06/30/05: TALK: GREAT LAKES

Here's a TALK thread for tomorrow. Additional development across Southern MI is possible in the afternoon on THURS, and with the instability/unidirectional shear in place, we could have a decent line blow through...

When will we get supercells in MI again? :lol:
 
Just to throw this out, the GFS has initialized the upper level winds much better than the NAM. The NAM is way too weak between 500-250mb per profiler observations. Given that, the GFS has better shear across the region tomorrow. Hopefully we can get some good instability to build in, as long as the junk to the west doesn't interfere TOO much.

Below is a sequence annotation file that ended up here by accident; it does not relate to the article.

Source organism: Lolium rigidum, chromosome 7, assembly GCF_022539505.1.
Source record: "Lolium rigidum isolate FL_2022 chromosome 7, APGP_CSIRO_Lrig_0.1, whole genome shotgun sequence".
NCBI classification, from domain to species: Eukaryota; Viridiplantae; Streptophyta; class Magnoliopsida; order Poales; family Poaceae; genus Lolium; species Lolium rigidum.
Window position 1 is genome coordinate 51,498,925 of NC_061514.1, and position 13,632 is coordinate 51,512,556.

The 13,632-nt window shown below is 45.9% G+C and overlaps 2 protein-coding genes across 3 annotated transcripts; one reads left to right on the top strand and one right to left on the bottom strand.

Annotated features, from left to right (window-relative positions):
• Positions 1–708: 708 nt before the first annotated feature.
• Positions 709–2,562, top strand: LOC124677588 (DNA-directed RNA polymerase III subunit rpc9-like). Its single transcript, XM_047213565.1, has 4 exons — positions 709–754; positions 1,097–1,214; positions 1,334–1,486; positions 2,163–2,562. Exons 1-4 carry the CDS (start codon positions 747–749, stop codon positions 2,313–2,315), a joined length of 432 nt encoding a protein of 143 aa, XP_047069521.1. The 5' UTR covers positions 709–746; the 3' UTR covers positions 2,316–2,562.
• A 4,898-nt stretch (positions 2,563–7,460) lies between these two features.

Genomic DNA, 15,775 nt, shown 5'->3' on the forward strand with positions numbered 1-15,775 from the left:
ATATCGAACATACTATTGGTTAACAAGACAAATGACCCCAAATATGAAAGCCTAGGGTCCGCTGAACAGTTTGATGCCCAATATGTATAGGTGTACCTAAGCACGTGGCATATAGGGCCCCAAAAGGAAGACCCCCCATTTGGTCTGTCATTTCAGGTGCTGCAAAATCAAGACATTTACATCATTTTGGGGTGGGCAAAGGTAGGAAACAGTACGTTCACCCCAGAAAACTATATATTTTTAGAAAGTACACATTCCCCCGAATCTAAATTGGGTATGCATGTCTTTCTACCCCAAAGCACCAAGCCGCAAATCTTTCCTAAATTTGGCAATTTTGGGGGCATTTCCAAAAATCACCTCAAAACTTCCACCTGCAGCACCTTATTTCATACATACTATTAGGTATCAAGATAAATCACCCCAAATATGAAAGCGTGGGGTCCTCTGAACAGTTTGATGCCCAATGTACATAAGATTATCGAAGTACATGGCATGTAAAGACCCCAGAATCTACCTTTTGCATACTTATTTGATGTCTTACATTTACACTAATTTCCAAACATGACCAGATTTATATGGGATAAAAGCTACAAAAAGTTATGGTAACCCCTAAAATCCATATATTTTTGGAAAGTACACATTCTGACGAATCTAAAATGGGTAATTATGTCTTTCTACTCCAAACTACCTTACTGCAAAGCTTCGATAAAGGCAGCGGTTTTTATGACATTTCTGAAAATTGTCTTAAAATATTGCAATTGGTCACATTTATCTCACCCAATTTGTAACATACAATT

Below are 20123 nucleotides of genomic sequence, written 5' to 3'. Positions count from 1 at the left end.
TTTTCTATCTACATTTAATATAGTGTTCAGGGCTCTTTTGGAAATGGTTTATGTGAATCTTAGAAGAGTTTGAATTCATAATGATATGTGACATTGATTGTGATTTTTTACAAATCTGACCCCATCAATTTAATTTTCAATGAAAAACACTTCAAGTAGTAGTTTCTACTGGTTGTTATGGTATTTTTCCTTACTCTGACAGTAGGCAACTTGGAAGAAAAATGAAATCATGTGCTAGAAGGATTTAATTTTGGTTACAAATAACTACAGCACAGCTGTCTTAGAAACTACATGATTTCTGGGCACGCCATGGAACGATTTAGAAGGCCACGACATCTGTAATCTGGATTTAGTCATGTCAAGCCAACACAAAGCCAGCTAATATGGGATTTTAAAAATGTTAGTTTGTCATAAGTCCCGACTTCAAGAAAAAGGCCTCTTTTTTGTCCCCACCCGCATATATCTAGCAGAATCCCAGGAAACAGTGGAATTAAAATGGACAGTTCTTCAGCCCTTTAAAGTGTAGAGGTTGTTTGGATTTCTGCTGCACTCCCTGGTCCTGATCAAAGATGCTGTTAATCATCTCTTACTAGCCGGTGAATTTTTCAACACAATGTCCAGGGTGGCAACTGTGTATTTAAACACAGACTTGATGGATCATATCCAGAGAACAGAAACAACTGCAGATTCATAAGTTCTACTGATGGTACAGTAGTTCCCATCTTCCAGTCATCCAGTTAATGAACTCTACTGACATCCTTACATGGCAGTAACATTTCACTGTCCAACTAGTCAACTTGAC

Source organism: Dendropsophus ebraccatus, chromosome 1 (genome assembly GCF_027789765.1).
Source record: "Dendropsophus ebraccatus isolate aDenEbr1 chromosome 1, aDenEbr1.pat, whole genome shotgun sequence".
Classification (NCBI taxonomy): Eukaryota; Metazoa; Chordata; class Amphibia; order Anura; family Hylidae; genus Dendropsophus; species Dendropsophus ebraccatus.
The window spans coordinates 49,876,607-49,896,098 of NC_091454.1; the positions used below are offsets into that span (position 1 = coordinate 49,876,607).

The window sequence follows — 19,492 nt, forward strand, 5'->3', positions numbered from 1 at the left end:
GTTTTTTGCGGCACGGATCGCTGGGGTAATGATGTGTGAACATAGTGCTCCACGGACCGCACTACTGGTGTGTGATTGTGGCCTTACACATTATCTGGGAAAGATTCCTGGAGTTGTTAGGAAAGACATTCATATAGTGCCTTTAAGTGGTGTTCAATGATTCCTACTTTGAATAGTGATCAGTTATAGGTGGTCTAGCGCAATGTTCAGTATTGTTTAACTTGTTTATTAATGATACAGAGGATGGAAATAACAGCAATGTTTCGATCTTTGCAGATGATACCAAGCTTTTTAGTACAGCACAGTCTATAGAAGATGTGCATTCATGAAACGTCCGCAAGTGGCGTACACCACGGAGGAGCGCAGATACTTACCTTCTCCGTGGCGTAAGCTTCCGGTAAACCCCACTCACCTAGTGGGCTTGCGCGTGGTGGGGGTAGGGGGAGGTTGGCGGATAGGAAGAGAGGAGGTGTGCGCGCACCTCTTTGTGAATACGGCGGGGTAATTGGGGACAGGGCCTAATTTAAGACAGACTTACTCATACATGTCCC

I am feeling good about todays possibility, I just hope any activity from WI will be dead by the time it gets here. Assuming that we can get into the upper 80's temperatures, and upper 60's/low 70's dewpoints... Then there will be the potential for quite a bit of organized severe weather. I agree with the SPC on the low tornado threat, but I can still see a couple isolated supercells, especially in lower MI - and I wouldn't be surprised to see a couple tornadoes.
 
The storms over wisconsan are key, if they hold there own or send a bunch of crap this way, the heating is gonna be screwed and so will we. If they die, i hope, then there should be no problem sparking severe weather, the question is, which mode? Will things go superceller to start or just blow along the front at once and form a squall line. Time will tell.

Note: Two bow echos are not turning more east and moving between 50-60mph toward lake michigan. These are looking more and more like they will reach the L.P before dying. They will likely be non severe, but they could screw our heating. hopefully they will be gone by 7-8-9am.